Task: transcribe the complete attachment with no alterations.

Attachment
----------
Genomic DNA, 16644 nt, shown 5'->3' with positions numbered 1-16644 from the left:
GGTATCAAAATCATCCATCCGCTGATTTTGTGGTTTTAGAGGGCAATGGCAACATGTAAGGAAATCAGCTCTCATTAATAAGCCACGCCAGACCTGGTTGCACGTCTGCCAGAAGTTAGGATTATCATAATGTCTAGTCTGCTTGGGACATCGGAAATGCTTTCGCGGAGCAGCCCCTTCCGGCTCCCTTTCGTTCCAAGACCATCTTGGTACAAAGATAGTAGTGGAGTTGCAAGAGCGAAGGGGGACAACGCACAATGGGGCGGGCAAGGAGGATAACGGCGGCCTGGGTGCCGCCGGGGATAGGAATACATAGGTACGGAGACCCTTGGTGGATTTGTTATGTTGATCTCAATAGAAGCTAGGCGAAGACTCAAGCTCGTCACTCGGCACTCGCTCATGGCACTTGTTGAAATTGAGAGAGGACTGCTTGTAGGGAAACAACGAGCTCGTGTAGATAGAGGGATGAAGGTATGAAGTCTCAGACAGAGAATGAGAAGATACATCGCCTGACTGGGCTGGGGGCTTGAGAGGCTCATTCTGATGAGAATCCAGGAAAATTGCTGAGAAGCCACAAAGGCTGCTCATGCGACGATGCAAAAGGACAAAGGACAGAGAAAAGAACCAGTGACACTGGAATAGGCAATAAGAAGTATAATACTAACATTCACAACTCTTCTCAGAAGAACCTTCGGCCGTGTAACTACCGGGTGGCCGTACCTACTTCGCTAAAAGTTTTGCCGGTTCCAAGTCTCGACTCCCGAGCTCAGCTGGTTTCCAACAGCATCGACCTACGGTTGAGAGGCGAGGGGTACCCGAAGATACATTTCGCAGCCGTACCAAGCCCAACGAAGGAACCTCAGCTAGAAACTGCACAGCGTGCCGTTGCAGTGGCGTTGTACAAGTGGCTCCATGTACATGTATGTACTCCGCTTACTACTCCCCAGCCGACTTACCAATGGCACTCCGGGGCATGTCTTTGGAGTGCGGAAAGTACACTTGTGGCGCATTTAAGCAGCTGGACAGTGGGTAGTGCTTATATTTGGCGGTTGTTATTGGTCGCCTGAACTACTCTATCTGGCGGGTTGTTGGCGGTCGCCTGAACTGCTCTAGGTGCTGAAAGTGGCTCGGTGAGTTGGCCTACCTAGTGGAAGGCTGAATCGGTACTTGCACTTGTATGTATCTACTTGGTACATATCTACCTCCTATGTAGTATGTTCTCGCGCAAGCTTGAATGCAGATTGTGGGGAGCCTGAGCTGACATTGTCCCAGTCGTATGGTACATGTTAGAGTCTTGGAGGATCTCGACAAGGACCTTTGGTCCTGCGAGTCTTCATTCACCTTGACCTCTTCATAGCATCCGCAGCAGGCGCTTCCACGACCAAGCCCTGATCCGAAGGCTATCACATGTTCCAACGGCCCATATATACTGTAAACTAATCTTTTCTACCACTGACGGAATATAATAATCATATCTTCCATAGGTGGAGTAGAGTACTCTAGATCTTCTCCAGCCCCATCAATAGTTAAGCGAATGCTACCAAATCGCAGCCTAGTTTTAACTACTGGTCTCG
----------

Genomic DNA, 16644 nt, shown 5'->3' with positions numbered 1-16644 from the left:
GGTATCAAAATCATCCATCCGCTGATTTTGTGGTTTTAGAGGGCAATGGCAACATGTAAGGAAATCAGCTCTCATTAATAAGCCACGCCAGACCTGGTTGCACGTCTGCCAGAAGTTAGGATTATCATAATGTCTAGTCTGCTTGGGACATCGGAAATGCTTTCGCGGAGCAGCCCCTTCCGGCTCCCTTTCGTTCCAAGACCATCTTGGTACAAAGATAGTAGTGGAGTTGCAAGAGCGAAGGGGGACAACGCACAATGGGGCGGGCAAGGAGGATAACGGCGGCCTGGGTGCCGCCGGGGATAGGAATACATAGGTACGGAGACCCTTGGTGGATTTGTTATGTTGATCTCAATAGAAGCTAGGCGAAGACTCAAGCTCGTCACTCGGCACTCGCTCATGGCACTTGTTGAAATTGAGAGAGGACTGCTTGTAGGGAAACAACGAGCTCGTGTAGATAGAGGGATGAAGGTATGAAGTCTCAGACAGAGAATGAGAAGATACATCGCCTGACTGGGCTGGGGGCTTGAGAGGCTCATTCTGATGAGAATCCAGGAAAATTGCTGAGAAGCCACAAAGGCTGCTCATGCGACGATGCAAAAGGACAAAGGACAGAGAAAAGAACCAGTGACACTGGAATAGGCAATAAGAAGTATAATACTAACATTCACAACTCTTCTCAGAAGAACCTTCGGCCGTGTAACTACCGGGTGGCCGTACCTACTTCGCTAAAAGTTTTGCCGGTTCCAAGTCTCGACTCCCGAGCTCAGCTGGTTTCCAACAGCATCGACCTACGGTTGAGAGGCGAGGGGTACCCGAAGATACATTTCGCAGCCGTACCAAGCCCAACGAAGGAACCTCAGCTAGAAACTGCACAGCGTGCCGTTGCAGTGGCGTTGTACAAGTGGCTCCATGTACATGTATGTACTCCGCTTACTACTCCCCAGCCGACTTACCAATGGCACTCCGGGGCATGTCTTTGGAGTGCGGAAAGTACACTTGTGGCGCATTTAAGCAGCTGGACAGTGGGTAGTGCTTATATTTGGCGGTTGTTATTGGTCGCCTGAACTACTCTATCTGGCGGGTTGTTGGCGGTCGCCTGAACTGCTCTAGGTGCTGAAAGTGGCTCGGTGAGTTGGCCTACCTAGTGGAAGGCTGAATCGGTACTTGCACTTGTATGTATCTACTTGGTACATATCTACCTCCTATGTAGTATGTTCTCGCGCAAGCTTGAATGCAGATTGTGGGGAGCCTGAGCTGACATTGTCCCAGTCGTATGGTACATGTTAGAGTCTTGGAGGATCTCGACAAGGACCTTTGGTCCTGCGAGTCTTCATTCACCTTGACCTCTTCATAGCATCCGCAGCAGGCGCTTCCACGACCAAGCCCTGATCCGAAGGCTATCACATGTTCCAACGGCCCATATATACTGTAAACTAATCTTTTCTACCACTGACGGAATATAATAATCATATCTTCCATAGGTGGAGTAGAGTACTCTAGATCTTCTCCAGCCCCATCAATAGTTAAGCGAATGCTACCAAATCGCAGCCTAGTTTTAACTACTGGTCTCG